I didn't know at this point whether I was dealing with a witness now or whether I was dealing with someone who may have had some involvement, and needing to determine one way or the other, I asked him, "I'm starting to get the impression that you had something to do with this, is that true?"

And at that point he sighed very heavily looked down into his lap, nodded to me in the affirmative. He looked back up and he said, "All the evidence you need is in the basement."

In response, Ziegler said, "Do you understand at this point that you are under arrest?" Defendant replied, "Yes, I know." Ziegler then handcuffed Jones to a chair and advised him of his Miranda *fn1 rights. Defendant stated, "I'd better get an attorney," and Ziegler terminated the interview.

Sergeant O'Meara and other police officers arrived at 168 Spring Street at approximately 5:15 p.m. Having been informed by Ziegler that defendant said that the evidence was in the basement, O'Meara entered the empty house and made his way to the cellar. At the bottom of the basement stairway, O'Meara saw a large puddle of blood, a blood-soaked towel and sheet and organic matter on the floor. According to O'Meara, the ceiling, walls and furniture were covered with spattered blood. O'Meara also observed a pitchfork and a pruning-type saw blade on the floor as well as a blood-covered metal baseball bat near the stairway.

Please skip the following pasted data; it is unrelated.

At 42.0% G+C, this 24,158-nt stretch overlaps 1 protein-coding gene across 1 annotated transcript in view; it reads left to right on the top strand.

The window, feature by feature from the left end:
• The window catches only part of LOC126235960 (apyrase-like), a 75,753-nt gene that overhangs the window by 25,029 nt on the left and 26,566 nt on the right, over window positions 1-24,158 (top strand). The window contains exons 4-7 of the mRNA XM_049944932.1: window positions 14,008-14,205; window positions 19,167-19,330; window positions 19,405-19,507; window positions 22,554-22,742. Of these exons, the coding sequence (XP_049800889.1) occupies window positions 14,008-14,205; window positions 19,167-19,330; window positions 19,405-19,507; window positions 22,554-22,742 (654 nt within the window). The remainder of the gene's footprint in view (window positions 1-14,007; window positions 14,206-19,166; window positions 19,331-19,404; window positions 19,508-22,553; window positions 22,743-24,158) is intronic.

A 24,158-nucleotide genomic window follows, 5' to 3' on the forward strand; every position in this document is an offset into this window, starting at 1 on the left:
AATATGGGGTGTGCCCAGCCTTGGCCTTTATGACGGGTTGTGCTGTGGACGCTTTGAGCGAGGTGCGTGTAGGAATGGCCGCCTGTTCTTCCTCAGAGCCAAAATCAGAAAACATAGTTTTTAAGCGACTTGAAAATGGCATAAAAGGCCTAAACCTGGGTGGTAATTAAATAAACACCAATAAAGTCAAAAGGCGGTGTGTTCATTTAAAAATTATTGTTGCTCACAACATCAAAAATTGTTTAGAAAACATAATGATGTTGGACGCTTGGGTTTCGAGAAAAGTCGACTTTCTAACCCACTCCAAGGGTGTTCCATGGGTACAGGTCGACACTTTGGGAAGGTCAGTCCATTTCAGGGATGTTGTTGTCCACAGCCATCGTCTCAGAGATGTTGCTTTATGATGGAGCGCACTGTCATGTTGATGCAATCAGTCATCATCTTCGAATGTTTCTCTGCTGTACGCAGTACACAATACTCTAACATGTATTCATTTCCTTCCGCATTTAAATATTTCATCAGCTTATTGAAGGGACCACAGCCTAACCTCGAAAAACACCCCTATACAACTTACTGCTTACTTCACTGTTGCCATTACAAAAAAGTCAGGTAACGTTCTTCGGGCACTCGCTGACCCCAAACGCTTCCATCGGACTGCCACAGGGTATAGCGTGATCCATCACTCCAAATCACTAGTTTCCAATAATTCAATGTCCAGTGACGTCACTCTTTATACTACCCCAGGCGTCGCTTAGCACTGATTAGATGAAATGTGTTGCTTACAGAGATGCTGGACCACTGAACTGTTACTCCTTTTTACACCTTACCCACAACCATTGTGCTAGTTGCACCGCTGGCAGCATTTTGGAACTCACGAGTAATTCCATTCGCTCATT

O'Meara followed a trail of blood leading to another basement room where he observed a woman lying on her back on the floor, face up with a plastic garbage bag over her head. The woman was lying in a large pool of blood and her clothing was bunched up around her chest. She was naked from the upper abdomen to her ankles, socks and sneakers. Her underpants were hanging off her upper left thigh. O'Meara secured the scene and notified the prosecutor's office and the medical examiner. The medical examiner, Maryann Clayton, M.D., arrived at the scene and pronounced the victim dead. The victim was eventually identified as A.K., age twenty-one.